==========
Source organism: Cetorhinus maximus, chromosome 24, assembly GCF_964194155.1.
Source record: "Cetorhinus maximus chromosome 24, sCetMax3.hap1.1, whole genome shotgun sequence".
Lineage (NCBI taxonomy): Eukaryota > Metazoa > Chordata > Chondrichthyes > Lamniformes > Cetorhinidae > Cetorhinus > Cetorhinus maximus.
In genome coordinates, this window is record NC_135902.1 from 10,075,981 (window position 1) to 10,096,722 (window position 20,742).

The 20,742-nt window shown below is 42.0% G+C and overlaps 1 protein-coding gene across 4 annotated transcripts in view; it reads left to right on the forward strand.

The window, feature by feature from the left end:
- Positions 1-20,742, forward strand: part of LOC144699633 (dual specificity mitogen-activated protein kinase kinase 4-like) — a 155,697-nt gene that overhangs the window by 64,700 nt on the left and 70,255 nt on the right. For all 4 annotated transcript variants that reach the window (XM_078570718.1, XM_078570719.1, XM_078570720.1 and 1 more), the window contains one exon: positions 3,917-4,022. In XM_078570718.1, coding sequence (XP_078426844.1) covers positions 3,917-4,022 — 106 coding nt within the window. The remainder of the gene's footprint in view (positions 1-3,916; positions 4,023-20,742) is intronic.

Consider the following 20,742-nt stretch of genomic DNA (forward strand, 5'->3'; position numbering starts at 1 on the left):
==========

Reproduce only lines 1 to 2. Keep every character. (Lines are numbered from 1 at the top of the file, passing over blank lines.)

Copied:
Source organism: Cetorhinus maximus, chromosome 24, assembly GCF_964194155.1.
Source record: "Cetorhinus maximus chromosome 24, sCetMax3.hap1.1, whole genome shotgun sequence".